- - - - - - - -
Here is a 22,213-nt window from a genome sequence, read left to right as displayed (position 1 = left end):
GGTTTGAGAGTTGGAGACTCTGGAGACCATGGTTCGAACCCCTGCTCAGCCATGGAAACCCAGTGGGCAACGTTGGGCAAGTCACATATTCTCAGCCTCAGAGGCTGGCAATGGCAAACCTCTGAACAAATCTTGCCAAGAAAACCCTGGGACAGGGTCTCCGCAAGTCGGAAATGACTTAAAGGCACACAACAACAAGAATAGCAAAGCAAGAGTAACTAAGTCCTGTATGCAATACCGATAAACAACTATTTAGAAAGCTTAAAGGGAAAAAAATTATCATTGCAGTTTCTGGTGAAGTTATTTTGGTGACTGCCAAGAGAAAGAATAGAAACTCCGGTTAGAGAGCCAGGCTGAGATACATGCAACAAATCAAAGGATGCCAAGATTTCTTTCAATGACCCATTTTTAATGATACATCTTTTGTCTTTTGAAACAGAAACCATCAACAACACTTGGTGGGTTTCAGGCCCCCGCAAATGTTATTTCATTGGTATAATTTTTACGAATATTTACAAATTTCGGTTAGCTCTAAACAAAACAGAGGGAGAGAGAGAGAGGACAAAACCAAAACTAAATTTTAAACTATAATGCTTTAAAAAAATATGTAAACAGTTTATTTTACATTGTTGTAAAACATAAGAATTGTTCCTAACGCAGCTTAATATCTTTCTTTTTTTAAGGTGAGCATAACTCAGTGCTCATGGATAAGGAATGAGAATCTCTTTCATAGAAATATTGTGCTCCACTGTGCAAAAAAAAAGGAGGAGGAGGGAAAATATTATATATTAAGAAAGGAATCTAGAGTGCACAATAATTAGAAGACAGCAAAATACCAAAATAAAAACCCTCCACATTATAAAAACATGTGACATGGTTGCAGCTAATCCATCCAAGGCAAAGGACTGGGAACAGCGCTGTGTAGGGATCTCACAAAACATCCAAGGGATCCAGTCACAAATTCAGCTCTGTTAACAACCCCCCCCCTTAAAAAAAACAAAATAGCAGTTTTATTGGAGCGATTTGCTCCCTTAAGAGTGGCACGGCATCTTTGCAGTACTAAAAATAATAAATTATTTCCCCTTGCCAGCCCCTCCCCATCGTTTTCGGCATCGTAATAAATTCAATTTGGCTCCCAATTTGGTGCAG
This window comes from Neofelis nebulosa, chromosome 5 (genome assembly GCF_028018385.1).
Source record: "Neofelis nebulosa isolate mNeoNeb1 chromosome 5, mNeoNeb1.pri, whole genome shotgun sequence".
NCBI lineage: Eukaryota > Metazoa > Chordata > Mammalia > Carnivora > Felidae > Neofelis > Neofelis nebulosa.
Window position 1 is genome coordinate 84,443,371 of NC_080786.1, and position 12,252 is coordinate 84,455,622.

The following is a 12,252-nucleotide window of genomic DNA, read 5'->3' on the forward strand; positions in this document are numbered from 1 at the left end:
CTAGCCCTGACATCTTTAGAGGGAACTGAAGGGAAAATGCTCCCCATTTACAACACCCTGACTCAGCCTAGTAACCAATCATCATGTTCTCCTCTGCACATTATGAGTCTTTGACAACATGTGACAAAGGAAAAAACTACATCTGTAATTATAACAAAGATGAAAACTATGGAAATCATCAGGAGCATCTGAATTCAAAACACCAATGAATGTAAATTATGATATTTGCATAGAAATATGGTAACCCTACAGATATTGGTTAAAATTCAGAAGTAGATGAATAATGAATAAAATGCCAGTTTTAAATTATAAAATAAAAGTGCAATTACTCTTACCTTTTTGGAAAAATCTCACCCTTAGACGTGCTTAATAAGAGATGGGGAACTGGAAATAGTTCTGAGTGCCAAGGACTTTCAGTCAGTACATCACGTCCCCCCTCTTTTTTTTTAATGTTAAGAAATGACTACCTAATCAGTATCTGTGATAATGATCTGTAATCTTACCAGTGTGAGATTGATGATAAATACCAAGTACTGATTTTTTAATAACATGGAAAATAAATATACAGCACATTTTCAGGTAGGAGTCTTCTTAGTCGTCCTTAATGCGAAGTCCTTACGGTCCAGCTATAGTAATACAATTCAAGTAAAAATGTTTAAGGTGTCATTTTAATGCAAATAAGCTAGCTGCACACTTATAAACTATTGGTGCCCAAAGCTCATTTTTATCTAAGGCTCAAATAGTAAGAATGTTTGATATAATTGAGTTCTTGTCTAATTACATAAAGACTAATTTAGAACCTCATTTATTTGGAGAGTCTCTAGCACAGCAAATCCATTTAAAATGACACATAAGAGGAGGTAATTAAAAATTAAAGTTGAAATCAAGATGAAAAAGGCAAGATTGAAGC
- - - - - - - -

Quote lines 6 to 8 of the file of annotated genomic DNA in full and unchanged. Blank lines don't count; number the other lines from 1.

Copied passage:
Window position 1 is genome coordinate 84,443,371 of NC_080786.1, and position 12,252 is coordinate 84,455,622.

The following is a 12,252-nucleotide window of genomic DNA, read 5'->3' on the forward strand; positions in this document are numbered from 1 at the left end:
CTAGCCCTGACATCTTTAGAGGGAACTGAAGGGAAAATGCTCCCCATTTACAACACCCTGACTCAGCCTAGTAACCAATCATCATGTTCTCCTCTGCACATTATGAGTCTTTGACAACATGTGACAAAGGAAAAAACTACATCTGTAATTATAACAAAGATGAAAACTATGGAAATCATCAGGAGCATCTGAATTCAAAACACCAATGAATGTAAATTATGATATTTGCATAGAAATATGGTAACCCTACAGATATTGGTTAAAATTCAGAAGTAGATGAATAATGAATAAAATGCCAGTTTTAAATTATAAAATAAAAGTGCAATTACTCTTACCTTTTTGGAAAAATCTCACCCTTAGACGTGCTTAATAAGAGATGGGGAACTGGAAATAGTTCTGAGTGCCAAGGACTTTCAGTCAGTACATCACGTCCCCCCTCTTTTTTTTTAATGTTAAGAAATGACTACCTAATCAGTATCTGTGATAATGATCTGTAATCTTACCAGTGTGAGATTGATGATAAATACCAAGTACTGATTTTTTAATAACATGGAAAATAAATATACAGCACATTTTCAGGTAGGAGTCTTCTTAGTCGTCCTTAATGCGAAGTCCTTACGGTCCAGCTATAGTAATACAATTCAAGTAAAAATGTTTAAGGTGTCATTTTAATGCAAATAAGCTAGCTGCACACTTATAAACTATTGGTGCCCAAAGCTCATTTTTATCTAAGGCTCAAATAGTAAGAATGTTTGATATAATTGAGTTCTTGTCTAATTACATAAAGACTAATTTAGAACCTCATTTATTTGGAGAGTCTCTAGCACAGCAAATCCATTTAAAATGACACATAAGAGGAGGTAATTAAAAATTAAAGTTGAAATCAAGATGAAAAAGGCAAGATTGAAGC